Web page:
January is #1 for inquiries and filings, but according to a University of Washington study, August is second.* With Covid, divorces are expected to be higher. BusinessInsider.com lists six reasons why August is popular for divorce:
- Couples think the summer break will fix their marriage, but end up disappointed.
- Summer can highlight marriage problems because of added emphasis on family bonding.
- When kids leave for college, empty nest syndrome can kick in.
- Some couples wait until the end of summer to give their family one last memory.
- August gives the children enough time to adjust to the divorce before the holiday season.
- People are more likely to meet someone new during the summer so it’s easier for them to end the marriage.**
As a counselor I find the first two reasons for August divorces not surprising. Too few couples pursue marital help. There are good resources, seminars, and workshops that can help rebuild marriage relationships.
As an adult child of divorce, reasons 3, 4, and 5 make me want to scream at the naivety of hurting spouses.
First, gray divorce (divorce after the kids have grown) is near epidemic proportions. The US divorce rate among adults aged fifty and older doubled between 1990 and 2010, and it is projected to triple by 2030.*** The myth that, since the kids are grown, the divorce won’t affect them is soundly thrashed in the new book, Home Will Never Be the Same Again: A Guide for Adult Children of Gray Divorce by Carol Hughes and Bruce Fredenburg.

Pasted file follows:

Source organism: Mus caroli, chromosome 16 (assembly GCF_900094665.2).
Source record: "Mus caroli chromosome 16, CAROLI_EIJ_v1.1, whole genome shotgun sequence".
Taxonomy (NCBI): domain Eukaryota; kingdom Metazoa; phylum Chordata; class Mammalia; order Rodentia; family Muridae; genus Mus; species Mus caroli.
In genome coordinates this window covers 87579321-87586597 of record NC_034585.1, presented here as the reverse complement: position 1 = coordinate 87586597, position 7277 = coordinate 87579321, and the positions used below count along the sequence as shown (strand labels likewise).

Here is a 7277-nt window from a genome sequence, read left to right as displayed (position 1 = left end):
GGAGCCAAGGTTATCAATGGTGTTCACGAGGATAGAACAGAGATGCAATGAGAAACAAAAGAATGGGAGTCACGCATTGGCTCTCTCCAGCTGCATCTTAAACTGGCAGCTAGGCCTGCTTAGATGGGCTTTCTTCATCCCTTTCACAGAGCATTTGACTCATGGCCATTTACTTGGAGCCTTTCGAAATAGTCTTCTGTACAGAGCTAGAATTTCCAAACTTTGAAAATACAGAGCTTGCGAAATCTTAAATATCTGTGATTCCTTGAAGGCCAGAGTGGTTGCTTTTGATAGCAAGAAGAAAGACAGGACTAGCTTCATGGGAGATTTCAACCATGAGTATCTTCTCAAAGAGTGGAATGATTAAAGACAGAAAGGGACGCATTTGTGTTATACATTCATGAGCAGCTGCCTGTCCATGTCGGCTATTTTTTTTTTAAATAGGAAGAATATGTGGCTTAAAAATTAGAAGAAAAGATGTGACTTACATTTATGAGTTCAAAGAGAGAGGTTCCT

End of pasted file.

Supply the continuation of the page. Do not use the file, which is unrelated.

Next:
Second, regarding “One last memory,” ironically, neither the divorced parents nor the children will remember anything good from that last summer together….ever.
Third, if research shows it takes spouses 18 months or more to recover from the emotional divorce fallout, how will the kids be adjusted by Christmas?
As a realist, divorce with kids usually creates more problems than it solves. Except in cases of abuse, rather than divorce, the answer is learning why you negatively respond to your spouse, and taking steps to heal personally and heal the relationship.
Unfortunately, the common response is, “Yeah, Kent, but it takes two!” They’re right, but they have the wrong two. It’s you and God working together. “Well, I’ve tried that for years and nothing has changed!” God always works to change the individual who is praying to Him. Are you allowing Him to change YOU?